Article Summery :
College applicants often have an obsession with getting good grades and this leads to an absence of extra-curricular activity that really shows who they are.
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Main Article Content :
Colleges have been reviewing far too many applications recently that show students are addicted to getting good grades which means they are continuously sacrificing the time to figure out what extra-curricular activities interest them. These students are becoming more and more robotic in a greatly increasing competitive atmosphere. Although a student's academic career is the main focus of the applicants, the problem lies when the college has to figure out what to do when they have too many applicants with a grade point average of 3.8-4.0. There have been several circumstances where the student with the 4.0 does not get into the college and student with the lower grade point average does.
Of course colleges are looking for those students who can do well academically, but they also want their students to come with a certain energy towards innovation. They want their students to be able to contribute creatively and receive some sort of recognition eventually. Basically, colleges need those students who can go beyond expectation. They need the students who have a love in life beyond academics. They need students who can excel outside of the classroom; at sports, volunteer work, dancing, traveling, and the list goes on and on. These students also need to be able to present this in a 4-8 page college application. Now, how do you do this? How does one go about preparing for this task?
It is very important that a student do two things while also maintaining a good grade point average. They must have personal time to themselves to breathe and relax and they also have to commit to something that they love to do outside of the classroom. The students who stay committed to one activity for three years show a much stronger level of commitment and motivation than the student that who participates in twenty activities for a short period of time. However, the students who participate in two or more activities for two or more years show even more potential than those with only one.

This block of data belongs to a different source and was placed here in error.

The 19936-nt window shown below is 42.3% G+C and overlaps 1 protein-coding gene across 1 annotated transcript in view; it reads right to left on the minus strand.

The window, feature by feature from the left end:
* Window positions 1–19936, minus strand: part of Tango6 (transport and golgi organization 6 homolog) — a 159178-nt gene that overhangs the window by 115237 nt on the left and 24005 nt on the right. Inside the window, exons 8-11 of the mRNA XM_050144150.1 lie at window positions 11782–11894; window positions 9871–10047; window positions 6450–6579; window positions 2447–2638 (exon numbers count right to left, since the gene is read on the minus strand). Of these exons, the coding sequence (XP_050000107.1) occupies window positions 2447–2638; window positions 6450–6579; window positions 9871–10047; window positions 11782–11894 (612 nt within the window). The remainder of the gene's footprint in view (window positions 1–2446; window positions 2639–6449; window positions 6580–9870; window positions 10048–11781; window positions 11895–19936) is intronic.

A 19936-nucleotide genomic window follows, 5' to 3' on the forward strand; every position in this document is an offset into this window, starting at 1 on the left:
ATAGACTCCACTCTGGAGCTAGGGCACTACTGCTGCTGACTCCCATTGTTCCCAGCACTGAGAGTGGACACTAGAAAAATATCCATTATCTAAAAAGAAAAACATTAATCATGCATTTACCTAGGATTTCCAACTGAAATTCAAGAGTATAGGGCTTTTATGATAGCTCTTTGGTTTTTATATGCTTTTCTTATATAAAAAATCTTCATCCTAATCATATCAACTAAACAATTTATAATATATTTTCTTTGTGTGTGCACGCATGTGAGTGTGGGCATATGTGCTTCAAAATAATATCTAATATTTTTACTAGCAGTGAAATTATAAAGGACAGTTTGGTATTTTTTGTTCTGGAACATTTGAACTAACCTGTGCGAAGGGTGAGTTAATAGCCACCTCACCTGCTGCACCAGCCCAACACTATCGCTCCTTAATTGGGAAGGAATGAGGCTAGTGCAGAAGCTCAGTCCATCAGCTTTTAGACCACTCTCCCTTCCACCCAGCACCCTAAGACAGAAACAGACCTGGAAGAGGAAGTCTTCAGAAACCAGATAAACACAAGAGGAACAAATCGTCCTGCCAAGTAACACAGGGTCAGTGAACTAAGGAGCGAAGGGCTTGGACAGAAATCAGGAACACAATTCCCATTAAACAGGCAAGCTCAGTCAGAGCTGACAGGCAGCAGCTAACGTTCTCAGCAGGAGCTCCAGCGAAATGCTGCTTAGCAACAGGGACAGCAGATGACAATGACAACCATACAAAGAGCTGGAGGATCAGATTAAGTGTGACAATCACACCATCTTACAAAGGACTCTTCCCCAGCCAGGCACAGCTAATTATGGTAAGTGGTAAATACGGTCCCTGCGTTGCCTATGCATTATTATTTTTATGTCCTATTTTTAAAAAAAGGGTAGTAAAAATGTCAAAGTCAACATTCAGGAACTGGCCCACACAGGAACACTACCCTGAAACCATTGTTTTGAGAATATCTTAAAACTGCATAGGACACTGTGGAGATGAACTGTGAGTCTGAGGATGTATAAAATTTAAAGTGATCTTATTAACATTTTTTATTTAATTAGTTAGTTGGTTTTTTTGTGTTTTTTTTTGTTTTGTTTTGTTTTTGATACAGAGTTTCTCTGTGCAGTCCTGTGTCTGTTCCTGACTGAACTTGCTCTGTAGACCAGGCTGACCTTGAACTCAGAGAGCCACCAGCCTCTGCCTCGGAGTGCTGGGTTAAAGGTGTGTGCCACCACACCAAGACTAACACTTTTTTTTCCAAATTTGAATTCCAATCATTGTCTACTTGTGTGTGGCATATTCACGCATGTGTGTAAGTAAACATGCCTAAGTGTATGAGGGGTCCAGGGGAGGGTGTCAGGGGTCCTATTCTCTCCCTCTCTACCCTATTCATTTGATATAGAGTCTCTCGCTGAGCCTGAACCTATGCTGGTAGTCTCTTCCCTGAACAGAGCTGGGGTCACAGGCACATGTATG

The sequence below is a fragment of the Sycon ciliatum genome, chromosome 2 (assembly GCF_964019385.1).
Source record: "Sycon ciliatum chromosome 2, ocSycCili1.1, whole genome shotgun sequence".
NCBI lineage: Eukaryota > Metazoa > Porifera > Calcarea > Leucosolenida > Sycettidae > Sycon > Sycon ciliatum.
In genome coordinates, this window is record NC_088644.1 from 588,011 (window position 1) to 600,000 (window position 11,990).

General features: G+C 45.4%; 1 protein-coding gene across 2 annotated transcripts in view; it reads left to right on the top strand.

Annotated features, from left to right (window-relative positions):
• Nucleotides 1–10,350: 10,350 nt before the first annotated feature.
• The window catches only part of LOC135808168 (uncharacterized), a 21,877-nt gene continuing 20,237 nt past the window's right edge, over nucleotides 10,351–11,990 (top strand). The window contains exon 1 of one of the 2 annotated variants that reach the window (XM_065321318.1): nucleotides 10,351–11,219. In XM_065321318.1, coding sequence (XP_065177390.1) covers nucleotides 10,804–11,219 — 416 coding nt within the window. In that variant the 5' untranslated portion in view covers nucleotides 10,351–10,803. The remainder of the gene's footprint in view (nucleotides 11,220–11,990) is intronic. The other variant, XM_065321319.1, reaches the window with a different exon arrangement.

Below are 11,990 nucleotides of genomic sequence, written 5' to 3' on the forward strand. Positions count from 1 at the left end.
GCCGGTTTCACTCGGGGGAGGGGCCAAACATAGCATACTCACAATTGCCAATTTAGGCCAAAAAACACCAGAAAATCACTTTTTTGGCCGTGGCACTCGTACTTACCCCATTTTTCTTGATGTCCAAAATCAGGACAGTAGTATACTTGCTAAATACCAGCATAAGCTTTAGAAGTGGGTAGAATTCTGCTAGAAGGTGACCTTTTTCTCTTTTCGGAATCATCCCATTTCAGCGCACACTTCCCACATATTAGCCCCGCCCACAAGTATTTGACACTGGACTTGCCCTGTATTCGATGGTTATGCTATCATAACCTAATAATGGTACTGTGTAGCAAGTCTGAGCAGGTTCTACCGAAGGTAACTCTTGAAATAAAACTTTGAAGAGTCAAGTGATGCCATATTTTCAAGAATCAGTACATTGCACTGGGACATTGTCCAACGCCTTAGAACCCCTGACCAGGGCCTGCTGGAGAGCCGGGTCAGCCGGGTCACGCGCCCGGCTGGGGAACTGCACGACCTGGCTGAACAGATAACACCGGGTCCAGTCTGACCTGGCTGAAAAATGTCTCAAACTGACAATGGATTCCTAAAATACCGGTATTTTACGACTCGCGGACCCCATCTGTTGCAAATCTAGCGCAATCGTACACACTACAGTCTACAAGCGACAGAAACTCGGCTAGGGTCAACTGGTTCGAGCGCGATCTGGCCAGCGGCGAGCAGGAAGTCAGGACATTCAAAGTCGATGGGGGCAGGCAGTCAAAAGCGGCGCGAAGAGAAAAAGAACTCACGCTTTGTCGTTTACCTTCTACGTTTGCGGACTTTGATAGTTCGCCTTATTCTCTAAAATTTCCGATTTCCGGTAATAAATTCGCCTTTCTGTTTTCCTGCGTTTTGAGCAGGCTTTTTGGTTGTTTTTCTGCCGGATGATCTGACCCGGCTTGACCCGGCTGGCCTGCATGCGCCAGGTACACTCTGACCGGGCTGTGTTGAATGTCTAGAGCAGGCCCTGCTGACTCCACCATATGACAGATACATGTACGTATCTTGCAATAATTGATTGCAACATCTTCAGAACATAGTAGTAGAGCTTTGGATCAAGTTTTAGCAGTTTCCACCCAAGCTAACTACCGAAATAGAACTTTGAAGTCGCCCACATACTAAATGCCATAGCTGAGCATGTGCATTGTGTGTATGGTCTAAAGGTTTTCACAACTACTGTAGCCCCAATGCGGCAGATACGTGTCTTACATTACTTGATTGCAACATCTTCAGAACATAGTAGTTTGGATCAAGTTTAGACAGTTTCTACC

When colleges get applications that show various extra-curricular activities with no connection to each other, they question them. Some of these applications will have all different kinds of activities like "one month volunteering at a homeless shelter, three months at a vet hospital, 6 months in dance lessons" etc. Although these applications are full of extra curricular activities, these students show questionable motivation and a lack of commitment. This may simply mean that the student participated in the activities for the sole purpose of filling up that page in the college application. Sometimes these assumptions are clarified in the student's essay but there are times when they are not and this does not look good for the applicant no matter what his or her grades are like.
Students should always keep in mind that colleges want those students who can think critically. They want the student who can pursue an idea, not the one who simply follows the rules and meets criteria. Colleges want the student who can think outside the box.